Aspen airport repairs not yet finished
October 22, 2010
ASPEN – The repair of a critical piece of air navigational equipment serving the Aspen-Pitkin County Airport will take another week, creating the potential for additional flight delays, cancellations and diversions.
The Federal Aviation Administration shut down a localizer directional aid, or LDA, located atop Aspen Mountain, on Oct. 8, and hoped to have it rebuilt and operational by Friday, Oct. 22. Late Thursday afternoon, that completion date was pushed back to Oct. 29.
The LDA provides guidance to pilots when they are using a conventional instrument approach into the airport.
“This facility has the FAA’s full attention,” said Bob Brown, an FAA NAVAID system engineer, in a press release issued Thursday. “Getting it back in service is a No. 1 priority.”
The FAA was running test flights Thursday to check the new LDA equipment and adjust it, said Jim Elwood, aviation director at the airport.
The loss of the equipment has affected commercial flights when a visual approach isn’t possible.
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Frontier, which has additional navigation equipment on board that allows its planes to operate without the mountaintop LDA, has not been impacted. It is currently offering one connection a day between Denver and Aspen.
United Express offers up to six connections daily between Denver and Aspen, operated by SkyWest Airlines. Some of those flights have been canceled or diverted, when cloud cover did not allow adequate visibility to land in Aspen. When jets don’t land, departures can be affected as well.
SkyWest has bused passengers to Aspen from both Denver and the Grand Junction airport during the LDA shutdown, said Marissa Snow, manager of corporate communication for SkyWest.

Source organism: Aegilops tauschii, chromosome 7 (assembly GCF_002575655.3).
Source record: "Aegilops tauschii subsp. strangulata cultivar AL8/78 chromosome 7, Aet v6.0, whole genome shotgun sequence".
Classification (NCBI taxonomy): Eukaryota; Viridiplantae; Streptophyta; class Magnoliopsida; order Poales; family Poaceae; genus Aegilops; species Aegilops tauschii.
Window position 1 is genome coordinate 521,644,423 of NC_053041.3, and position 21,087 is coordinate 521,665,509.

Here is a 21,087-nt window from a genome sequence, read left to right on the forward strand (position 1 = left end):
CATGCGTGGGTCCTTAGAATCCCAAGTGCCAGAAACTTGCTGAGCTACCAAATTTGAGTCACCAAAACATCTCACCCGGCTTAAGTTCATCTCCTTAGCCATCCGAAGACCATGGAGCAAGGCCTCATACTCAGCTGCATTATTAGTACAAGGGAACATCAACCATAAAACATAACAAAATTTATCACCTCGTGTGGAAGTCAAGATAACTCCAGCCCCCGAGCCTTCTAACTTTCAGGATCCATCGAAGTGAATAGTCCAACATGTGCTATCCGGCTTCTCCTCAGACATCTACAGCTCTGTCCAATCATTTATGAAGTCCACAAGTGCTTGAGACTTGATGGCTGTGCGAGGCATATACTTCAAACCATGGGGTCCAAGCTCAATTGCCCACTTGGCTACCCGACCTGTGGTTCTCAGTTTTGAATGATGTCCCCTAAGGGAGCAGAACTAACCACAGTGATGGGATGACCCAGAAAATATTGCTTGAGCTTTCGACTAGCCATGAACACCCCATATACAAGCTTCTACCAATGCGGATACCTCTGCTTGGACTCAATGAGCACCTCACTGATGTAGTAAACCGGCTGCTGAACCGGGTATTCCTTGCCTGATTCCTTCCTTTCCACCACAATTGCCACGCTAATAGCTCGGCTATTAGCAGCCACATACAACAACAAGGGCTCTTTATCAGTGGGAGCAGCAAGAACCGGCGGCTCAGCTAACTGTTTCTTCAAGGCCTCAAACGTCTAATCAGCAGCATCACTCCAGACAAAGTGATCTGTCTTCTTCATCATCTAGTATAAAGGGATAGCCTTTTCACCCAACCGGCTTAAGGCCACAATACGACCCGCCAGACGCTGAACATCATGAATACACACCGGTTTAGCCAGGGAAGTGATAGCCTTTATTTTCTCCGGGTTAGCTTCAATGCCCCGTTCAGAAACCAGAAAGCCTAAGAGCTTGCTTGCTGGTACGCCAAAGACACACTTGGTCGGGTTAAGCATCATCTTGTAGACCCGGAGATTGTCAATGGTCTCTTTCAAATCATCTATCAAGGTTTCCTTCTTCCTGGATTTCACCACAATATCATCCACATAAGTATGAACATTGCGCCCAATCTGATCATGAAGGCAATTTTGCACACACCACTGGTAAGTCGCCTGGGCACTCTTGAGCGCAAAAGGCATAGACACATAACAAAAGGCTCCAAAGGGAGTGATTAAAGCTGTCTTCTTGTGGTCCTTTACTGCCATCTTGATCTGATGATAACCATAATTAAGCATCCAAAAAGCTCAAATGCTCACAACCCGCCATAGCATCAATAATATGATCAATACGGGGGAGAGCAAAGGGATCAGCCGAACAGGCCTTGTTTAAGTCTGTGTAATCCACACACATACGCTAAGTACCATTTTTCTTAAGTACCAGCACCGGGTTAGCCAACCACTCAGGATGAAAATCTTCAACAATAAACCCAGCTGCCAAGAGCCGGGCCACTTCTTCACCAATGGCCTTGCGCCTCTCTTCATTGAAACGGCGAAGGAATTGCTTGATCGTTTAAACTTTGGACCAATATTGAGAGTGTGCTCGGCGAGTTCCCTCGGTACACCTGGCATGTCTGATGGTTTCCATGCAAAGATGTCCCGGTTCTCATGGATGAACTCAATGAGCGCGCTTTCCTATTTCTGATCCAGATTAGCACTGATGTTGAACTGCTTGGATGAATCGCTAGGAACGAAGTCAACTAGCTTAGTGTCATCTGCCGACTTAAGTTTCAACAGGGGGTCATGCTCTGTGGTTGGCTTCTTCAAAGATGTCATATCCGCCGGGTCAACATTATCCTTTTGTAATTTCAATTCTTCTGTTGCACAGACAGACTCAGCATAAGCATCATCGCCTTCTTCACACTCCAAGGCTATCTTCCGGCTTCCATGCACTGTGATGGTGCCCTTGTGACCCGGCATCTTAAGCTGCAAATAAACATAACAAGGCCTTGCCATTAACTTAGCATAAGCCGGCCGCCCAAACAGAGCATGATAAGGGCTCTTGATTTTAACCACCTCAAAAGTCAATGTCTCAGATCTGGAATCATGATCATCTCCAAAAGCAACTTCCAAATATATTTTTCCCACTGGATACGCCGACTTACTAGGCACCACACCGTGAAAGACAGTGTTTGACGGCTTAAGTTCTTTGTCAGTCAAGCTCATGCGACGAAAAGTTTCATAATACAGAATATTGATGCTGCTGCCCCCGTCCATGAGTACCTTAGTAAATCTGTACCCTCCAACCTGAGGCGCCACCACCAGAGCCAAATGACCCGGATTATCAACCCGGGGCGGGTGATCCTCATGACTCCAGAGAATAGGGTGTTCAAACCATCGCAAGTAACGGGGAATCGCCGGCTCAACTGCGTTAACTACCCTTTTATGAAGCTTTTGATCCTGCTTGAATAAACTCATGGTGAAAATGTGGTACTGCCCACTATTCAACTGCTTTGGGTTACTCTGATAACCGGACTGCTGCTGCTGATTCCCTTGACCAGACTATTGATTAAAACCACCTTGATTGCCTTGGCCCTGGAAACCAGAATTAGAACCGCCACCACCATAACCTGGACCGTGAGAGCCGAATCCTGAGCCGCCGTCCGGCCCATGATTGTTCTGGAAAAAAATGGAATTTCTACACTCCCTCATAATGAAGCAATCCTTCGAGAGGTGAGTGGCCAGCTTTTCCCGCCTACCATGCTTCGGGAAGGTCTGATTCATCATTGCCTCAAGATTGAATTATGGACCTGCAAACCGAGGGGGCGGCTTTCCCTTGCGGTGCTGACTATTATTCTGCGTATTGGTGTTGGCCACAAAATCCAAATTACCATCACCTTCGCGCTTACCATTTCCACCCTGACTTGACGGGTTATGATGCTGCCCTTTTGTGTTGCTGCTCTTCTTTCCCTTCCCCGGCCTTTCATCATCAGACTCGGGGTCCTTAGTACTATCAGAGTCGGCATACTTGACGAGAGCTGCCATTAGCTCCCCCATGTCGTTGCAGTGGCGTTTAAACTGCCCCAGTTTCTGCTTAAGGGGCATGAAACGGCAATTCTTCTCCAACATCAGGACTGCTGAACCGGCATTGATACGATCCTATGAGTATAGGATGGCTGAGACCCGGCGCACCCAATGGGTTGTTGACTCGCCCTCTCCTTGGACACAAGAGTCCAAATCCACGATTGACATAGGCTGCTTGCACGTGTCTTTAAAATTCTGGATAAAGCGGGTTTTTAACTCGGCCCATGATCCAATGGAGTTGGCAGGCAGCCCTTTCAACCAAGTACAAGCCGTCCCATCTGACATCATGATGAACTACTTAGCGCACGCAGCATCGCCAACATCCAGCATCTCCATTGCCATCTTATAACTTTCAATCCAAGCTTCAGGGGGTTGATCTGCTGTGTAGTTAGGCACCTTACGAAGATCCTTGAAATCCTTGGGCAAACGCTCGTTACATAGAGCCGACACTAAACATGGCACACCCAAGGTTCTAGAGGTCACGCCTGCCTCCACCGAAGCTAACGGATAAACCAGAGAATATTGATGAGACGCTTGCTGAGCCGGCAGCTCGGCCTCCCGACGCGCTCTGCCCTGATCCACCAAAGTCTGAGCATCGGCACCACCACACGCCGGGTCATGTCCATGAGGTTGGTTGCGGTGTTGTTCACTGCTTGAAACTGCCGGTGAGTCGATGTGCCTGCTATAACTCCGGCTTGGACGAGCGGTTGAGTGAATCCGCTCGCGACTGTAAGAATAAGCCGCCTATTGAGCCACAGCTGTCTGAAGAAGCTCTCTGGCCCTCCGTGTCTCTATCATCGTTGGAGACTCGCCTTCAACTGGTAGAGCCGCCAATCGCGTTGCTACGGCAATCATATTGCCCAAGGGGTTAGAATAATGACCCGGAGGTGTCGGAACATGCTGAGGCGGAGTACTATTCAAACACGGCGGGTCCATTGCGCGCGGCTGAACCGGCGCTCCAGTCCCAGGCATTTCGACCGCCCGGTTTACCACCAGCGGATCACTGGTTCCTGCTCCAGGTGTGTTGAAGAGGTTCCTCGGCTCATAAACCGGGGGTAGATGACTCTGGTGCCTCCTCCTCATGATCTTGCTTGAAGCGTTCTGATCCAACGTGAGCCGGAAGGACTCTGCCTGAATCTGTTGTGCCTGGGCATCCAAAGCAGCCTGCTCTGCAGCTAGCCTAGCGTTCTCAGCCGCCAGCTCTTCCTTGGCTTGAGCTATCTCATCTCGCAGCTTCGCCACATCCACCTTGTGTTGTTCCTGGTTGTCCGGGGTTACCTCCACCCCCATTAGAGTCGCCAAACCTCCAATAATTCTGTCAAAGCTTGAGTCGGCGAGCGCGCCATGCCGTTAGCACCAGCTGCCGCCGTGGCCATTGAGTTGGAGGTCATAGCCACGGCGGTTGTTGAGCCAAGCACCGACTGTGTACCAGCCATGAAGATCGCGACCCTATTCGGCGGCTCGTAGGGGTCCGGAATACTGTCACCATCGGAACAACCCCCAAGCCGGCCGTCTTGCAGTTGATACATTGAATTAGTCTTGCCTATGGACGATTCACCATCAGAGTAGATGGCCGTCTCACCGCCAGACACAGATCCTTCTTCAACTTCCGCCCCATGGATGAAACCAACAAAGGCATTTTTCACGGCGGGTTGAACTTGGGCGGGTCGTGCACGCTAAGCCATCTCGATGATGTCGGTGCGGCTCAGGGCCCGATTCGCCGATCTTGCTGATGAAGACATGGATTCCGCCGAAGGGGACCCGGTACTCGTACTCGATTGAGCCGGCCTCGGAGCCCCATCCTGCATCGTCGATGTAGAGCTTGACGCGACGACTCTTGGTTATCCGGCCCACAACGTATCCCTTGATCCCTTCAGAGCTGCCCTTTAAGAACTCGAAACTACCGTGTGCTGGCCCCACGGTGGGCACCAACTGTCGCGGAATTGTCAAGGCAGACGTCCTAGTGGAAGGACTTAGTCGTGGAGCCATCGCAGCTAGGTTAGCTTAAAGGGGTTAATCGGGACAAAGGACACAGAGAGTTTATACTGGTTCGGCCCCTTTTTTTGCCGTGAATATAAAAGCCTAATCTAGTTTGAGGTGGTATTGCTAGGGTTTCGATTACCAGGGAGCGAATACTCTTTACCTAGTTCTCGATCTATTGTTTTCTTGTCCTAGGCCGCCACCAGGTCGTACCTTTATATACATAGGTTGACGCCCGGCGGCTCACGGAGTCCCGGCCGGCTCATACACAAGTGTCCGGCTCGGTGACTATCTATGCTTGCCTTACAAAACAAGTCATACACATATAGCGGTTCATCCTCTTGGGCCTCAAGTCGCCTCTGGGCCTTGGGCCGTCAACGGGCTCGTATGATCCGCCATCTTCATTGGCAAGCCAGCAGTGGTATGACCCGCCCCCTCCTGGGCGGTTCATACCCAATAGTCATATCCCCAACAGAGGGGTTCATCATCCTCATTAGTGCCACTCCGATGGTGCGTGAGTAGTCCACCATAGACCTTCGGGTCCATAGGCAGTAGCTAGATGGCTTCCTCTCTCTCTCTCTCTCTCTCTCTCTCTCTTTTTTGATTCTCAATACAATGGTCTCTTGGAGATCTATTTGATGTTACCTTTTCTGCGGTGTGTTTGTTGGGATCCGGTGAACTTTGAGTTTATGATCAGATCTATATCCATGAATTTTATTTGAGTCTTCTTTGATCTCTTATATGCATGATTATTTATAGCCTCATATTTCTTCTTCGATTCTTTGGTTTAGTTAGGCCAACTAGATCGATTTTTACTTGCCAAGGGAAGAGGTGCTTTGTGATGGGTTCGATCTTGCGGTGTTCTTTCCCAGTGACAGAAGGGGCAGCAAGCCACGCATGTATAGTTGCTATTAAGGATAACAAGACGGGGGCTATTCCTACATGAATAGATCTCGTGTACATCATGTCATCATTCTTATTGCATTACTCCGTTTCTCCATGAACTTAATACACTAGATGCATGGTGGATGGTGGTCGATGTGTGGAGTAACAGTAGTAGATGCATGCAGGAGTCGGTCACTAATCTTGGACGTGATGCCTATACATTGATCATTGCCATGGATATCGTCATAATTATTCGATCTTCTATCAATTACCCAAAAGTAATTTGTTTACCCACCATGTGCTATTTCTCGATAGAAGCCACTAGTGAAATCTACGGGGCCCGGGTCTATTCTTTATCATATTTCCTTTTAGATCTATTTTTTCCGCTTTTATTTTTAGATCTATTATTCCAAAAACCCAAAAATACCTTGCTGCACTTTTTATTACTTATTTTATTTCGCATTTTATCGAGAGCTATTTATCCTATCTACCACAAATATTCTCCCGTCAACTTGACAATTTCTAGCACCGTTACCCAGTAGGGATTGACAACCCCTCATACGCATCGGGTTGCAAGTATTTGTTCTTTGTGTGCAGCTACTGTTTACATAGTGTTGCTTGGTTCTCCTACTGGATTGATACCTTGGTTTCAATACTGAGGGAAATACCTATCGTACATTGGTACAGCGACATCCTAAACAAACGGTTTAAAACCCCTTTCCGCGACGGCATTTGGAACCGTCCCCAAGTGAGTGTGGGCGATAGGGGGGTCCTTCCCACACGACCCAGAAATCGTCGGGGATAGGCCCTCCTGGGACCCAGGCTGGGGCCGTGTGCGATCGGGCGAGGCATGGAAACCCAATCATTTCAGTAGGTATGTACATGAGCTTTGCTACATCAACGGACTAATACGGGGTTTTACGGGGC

As of Thursday evening, 24 SkyWest flights had been canceled as a result of work on the localizer, according to Wes Horrocks, the airline’s coordinator of corporate communications.
“We are definitely allowing rebooking without penalty,” Snow said.
The cloud “ceiling” that prevents SkyWest flights from landing without the mountaintop LDA was lowered from 6,000 to 5,000 feet this week, according to Elwood.
But the clear skies that have allowed flights to land more often than not without use of instruments may be coming to an end. The forecast for Aspen through the weekend and into next week calls for cloudy skies and a chance of rain and snow.
Travelers who are anxious about the reliability of their flights during the LDA shutdown should contact their airline directly, Elwood advised.
“It is unfortunate that our customers have been inconvenienced, however we must support the FAA in getting this critical work done,” he said in the press release.
There are two localizer antennae serving the airport – the one on the mountain and one at the south end of the runway, which remains operational.